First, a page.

consternation, that no one attempted to stay him, nor would any one
follow to see whither he went. Released, at length, from the strong
grasp of the squire, Richard rushed forth, and not returning, Nicholas,
after the lapse of a few minutes, went in search of him, but came back
presently, and told the old steward he could neither find him nor the
monk.

"Master Richard will be back anon, I dare say, Adam," he remarked; "if
not, I will make further search for him; but you had better not mention
this mysterious occurrence to Sir Ralph, at all events not until the
festivities are over, and the ladies have retired. It might disturb
them. I fear the appearance of this monk bodes no good to our family;
and what makes it worse is, it is not the first ill omen that has
befallen us to-day, Master Richard was unlucky enough to stand on Abbot
Paslew's grave!"

"Mercy on us! that was unlucky indeed!" cried Adam, in great
trepidation. "Poor dear young gentleman! Bid him take especial care of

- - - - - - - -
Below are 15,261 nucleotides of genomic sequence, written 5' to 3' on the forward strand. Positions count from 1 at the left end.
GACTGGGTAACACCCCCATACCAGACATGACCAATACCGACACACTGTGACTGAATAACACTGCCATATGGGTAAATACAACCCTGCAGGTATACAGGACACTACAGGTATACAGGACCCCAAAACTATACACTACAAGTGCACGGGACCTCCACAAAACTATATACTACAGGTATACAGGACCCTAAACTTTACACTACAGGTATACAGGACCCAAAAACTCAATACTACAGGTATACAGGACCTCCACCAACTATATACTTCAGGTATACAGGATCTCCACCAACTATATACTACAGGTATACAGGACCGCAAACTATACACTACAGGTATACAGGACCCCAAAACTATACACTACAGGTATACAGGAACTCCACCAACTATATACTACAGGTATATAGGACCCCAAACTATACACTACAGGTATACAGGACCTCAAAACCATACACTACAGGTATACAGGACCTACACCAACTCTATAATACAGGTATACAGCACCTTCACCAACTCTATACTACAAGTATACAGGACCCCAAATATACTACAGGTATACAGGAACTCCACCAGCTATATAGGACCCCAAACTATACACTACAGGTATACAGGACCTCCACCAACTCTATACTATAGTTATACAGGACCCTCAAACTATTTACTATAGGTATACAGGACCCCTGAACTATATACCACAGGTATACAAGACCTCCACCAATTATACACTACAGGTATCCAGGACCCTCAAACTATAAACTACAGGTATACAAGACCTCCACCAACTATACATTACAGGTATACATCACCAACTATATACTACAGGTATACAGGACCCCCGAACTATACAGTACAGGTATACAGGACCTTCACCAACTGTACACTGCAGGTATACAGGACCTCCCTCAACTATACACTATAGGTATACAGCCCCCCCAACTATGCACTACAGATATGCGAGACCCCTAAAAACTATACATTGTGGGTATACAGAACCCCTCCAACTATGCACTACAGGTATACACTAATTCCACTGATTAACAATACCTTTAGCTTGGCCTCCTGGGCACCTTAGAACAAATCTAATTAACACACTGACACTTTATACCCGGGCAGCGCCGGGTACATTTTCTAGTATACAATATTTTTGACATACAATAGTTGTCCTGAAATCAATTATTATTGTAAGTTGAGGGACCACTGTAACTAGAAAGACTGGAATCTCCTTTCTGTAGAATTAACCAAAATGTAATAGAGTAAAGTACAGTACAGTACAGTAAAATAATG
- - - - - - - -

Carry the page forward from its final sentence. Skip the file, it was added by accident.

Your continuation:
himself, good Master Nicholas. I noticed just now, that yon fearsome
monk regarded him more attentively than you. Bid him be careful, I
conjure you, sir. But here comes my honoured master and his guests.
Here, Gregory, Dickon, bestir yourselves, knaves; and serve supper at
the upper table in a trice."

Any apprehensions Nicholas might entertain for Richard were at this
moment relieved, for as Sir Ralph and his guests came in at one door,
the young man entered by another. He looked deathly pale. Nicholas put
his finger to his lips in token of silence--a gesture which the other
signified that he understood.

Sir Ralph and his guests having taken their places at the table, an